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Could we really deflect an asteroid heading for Earth? An expert explains NASA's latest DART mission – Phys.Org

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Small asteroid impacts showing day-time impacts (in yellow) and night-time impacts (in blue). The size of each dot is proportional to the optical radiated energy of the impact. Credit: NASA JPL

A NASA spacecraft the size of a golf cart has been directed to smash into an asteroid, with the intention of knocking it slightly off course. The test aims to demonstrate our technological readiness in case an actual asteroid threat is detected in the future.

The Double Asteroid Redirection Test (DART) lifted off aboard a SpaceX rocket from California on November 23, and will arrive at the target asteroid system in September, next year.

The mission will travel to the asteroid Didymos, a member of the Amor group of asteroids. Every 12 hours Didymos is orbited by a mini-moon, or “moonlet”, Dimorphos. This smaller half of the pair will be DART’s target.

Are we facing an extinction threat from asteroids?

We’ve all seen disaster movies in which an asteroid hits Earth, creating an similar to the one that killed off the dinosaurs millions of years ago. Could that happen now?

Well, Earth is actually bombarded frequently by small asteroids, ranging from 1-20 metres in diameter. Almost all asteroids of this size disintegrate in the atmosphere and are usually harmless.

There is an inverse relationship between the size of these object and the frequency of impact events. This means we get hit much more frequently by small objects than larger ones—simply because there are many more smaller objects in space.

Asteroids with a 1km diameter strike Earth every 500,000 years, on average. The most “recent” impact of this size is thought to have formed the Tenoumer impact crater in Mauritania, 20,000 years ago. Asteroids with an approximate 5km diameter impact Earth about once every 20 million years.

The 2013 Chelyabinsk meteoroid, which damaged buildings in six Russian cities and injured around 1,500 people, was estimated to be about 20m in diameter.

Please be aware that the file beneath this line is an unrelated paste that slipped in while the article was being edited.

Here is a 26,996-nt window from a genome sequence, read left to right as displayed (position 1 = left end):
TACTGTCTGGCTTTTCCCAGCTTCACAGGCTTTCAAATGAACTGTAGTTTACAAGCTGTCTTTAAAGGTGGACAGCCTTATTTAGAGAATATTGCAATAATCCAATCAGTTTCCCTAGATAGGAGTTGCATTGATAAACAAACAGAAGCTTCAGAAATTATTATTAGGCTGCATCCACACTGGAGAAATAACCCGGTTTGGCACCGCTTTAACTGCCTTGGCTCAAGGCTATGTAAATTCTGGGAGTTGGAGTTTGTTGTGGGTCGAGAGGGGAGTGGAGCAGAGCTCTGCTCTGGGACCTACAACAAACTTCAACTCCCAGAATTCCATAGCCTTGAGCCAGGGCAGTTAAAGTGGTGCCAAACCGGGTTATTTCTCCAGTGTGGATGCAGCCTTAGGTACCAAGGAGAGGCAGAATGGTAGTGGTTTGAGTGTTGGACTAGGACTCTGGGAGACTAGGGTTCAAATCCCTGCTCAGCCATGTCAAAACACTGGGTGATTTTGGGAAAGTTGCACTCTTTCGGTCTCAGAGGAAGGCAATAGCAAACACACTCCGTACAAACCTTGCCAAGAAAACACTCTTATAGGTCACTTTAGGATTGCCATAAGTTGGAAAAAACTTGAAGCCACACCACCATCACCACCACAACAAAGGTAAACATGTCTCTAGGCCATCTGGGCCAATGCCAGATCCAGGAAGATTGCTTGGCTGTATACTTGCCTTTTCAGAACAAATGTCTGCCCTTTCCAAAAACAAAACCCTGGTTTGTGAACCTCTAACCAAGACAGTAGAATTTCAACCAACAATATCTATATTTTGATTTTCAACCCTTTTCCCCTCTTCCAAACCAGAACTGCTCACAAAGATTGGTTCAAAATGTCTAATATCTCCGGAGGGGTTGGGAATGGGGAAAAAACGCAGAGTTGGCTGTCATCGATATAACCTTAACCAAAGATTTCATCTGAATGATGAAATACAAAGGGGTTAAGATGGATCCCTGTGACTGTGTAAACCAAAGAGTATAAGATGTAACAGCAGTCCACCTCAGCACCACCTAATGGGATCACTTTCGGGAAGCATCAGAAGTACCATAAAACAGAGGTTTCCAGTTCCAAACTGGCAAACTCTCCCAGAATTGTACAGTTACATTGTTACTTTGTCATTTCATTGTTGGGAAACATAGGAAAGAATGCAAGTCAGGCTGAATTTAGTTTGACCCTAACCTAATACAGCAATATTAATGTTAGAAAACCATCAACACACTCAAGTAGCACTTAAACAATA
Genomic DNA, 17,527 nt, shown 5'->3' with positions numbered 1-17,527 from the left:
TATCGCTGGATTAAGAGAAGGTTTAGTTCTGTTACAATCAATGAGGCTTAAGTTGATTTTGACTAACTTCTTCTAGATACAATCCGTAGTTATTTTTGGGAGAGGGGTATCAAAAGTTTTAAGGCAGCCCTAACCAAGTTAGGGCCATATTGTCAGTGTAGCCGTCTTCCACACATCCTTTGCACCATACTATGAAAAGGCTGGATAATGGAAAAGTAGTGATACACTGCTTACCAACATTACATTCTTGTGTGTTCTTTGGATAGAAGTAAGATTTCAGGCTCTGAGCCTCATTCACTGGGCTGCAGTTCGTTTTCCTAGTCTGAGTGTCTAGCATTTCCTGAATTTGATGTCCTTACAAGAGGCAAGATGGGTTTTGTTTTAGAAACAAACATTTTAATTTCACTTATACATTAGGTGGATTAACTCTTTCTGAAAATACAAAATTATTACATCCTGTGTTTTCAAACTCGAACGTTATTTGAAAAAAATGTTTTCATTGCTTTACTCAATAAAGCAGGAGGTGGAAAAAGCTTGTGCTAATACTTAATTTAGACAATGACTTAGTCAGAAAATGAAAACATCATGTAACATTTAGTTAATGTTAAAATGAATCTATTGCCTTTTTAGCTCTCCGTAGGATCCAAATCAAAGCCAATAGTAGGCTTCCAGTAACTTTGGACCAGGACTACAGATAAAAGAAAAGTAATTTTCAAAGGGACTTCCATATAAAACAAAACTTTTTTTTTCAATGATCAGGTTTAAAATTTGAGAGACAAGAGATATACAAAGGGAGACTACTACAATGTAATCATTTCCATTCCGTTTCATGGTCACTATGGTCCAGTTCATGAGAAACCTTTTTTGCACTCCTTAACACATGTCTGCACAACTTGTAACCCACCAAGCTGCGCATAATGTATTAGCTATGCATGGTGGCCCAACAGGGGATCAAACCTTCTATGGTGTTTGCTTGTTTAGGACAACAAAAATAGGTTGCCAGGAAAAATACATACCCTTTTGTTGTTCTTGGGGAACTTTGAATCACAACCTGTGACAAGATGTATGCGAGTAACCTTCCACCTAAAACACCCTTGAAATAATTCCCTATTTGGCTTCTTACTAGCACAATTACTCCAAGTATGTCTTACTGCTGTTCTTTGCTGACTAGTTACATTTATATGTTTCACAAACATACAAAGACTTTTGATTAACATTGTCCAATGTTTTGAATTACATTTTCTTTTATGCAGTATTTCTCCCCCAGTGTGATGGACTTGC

This animation shows DART’s trajectory around the Sun. Pink = DART | Green = Didymos | Blue = Earth | Turquoise = 2001 CB21 | Gold = 3361 Orpheus.

Assessing the risk

NASA’s DART mission has been sparked by the threat and fear of a major asteroid hitting Earth in the future.

The Torino scale is a method for categorising the impact hazard associated with a near-Earth object (NEO). It uses a scale from 0 to 10, wherein 0 means there is negligibly small chance of collision, and 10 means imminent collision, with the impacting object being large enough to precipitate a global disaster.

The Chicxulub impact (which is attributed to the extinction of non-avian dinosaurs) was a Torino scale 10. The impacts that created the Barringer Crater, and the 1908 Tunguska event, both correspond to Torino Scale 8.

With the increase of online news and individuals’ ability to film events, asteroid “near-misses” tend to generate fear in the public. Currently, NASA is keeping a close eye on asteroid Bennu, which is the object with the largest “cumulative hazard rating” right now. (You can keep up to date too).

With a 500m diameter, Bennu is capable of creating a 5km crater on Earth. However, NASA has also said there is a 99.943% chance the asteroid will miss us.

Brace for impact

At one point in their orbit around the Sun, Didymos and Dimorphos come within about 5.9 million km of Earth. This is still further away than our Moon, but it’s very close in astronomical terms, so this is when DART will hit Dimorphos.

Could we really deflect an asteroid heading for Earth? An expert explains NASA's latest DART mission
The DART mission dates and timeline events. Credit: Johns Hopkins University